New food resource for dementia carers

AUDIO: Foodie and aged care advocate Maggie Beer has launched a new recipe and resource book for carers of people with dementia at an international dementia conference in Sydney.

HC Book Launch_023
Danielle McIntosh, Peter Morgan-Jones, Maggie Beer, Emily Colombage, and Prudence Ellis at the launch of ‘Don’t give me eggs that bounce’.

AUDIO: A new recipe and resource book for home carers of people with dementia developed by dementia-specialists HammondCare has been launched in Sydney today by foodie and aged care advocate Maggie Beer.

Speaking at the international dementia conference Risky Business 2, Ms Beer said the book Don’t give me eggs that bounce was a wonderful resource to help carers improve the food experience for people with dementia and she encouraged everyone at the launch to take inspiration from its innovative recipes. She said the book was an important contribution to informing the community about the changes that ageing brings to a person’s nutritional needs.

The book, which contains “118 cracking recipes for people with Alzheimer’s,” has been developed and co-authored by HammondCare executive chef Peter Morgan-Jones, dietitian Emily Colombage, dementia consultant Danielle McIntosh, and speech pathologist Prudence Ellis.

After the launch, AAA‘s Natasha Egan discussed the new resource with Mr Morgan-Jones:


Visit for more information

Related AAA coverage:

High-quality dementia care still rare says visiting prof

Aged care needs to kick its ‘drug habit’: Judd

Carers share their journey with dementia

Reframing dementia

Tags: food, hammondcare, maggie-beer, peter-morgan-jones, recipes, risky-business-2,

1 thought on “New food resource for dementia carers

  1. The idea of care is quite frightening and to add dementia, alzheimers etc to the equation is worse.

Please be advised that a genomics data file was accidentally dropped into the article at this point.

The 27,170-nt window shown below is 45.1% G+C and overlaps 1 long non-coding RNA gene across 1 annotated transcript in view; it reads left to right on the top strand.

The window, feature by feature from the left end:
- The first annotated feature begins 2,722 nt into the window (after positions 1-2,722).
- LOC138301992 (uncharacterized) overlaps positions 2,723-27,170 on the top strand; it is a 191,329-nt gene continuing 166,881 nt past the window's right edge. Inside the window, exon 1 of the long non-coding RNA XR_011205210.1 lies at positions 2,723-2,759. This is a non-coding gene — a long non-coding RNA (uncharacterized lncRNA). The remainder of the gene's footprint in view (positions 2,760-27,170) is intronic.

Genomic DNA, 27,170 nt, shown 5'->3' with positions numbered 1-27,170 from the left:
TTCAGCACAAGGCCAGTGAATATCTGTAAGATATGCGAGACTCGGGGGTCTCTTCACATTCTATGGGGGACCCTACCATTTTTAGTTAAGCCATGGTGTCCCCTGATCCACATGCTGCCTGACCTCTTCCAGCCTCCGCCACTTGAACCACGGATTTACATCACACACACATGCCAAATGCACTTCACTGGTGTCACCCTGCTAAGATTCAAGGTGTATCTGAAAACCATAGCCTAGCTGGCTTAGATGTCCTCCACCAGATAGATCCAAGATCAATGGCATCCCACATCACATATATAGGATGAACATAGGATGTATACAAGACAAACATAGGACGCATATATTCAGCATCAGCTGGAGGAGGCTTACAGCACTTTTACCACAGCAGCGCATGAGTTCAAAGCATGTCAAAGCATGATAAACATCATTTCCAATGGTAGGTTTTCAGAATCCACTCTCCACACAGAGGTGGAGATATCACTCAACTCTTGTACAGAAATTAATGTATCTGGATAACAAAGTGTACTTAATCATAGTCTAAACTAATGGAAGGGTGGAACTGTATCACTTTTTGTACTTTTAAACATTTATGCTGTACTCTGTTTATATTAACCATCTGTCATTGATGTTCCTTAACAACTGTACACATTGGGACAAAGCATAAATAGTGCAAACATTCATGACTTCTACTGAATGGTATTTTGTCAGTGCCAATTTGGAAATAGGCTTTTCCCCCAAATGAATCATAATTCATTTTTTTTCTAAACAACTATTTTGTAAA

My recent experience of lack of communication between specialists, nurses, patient makes me more aware about important of transparent communication including cultural (i.e.
    Asian nurses and Australian patient/client). We always hear about the non-Australian cultural communication but not that of Australians, especially over 70s who are often treated as intelligently unable by Asian nursing staff. This also applied to MRI who ‘restructured’ medication combinations and times that had taken several month’s by pain specialist and GP to find best solution for maximum pain management and brain function. This happened twice even though instruction sheets had been submitted by patient and verbally approved by specialist.
    Also I have been on pain management beyond my brain’s comfort for over 6 months, celebrating every medication I can leave off while having to accept extra when necessary.
    Health Consumer Council have dealt with this communication problem, and assumptions by staff by overseas trained medical doctors and nurses who take over rather than work with patient.
    The amusing part is that my pain specialist is of Asian background and they ignored him! Hospitals need to be more specific about overseas staff and their language and comprehension skills.

Leave a Reply

Your email address will not be published. Required fields are marked *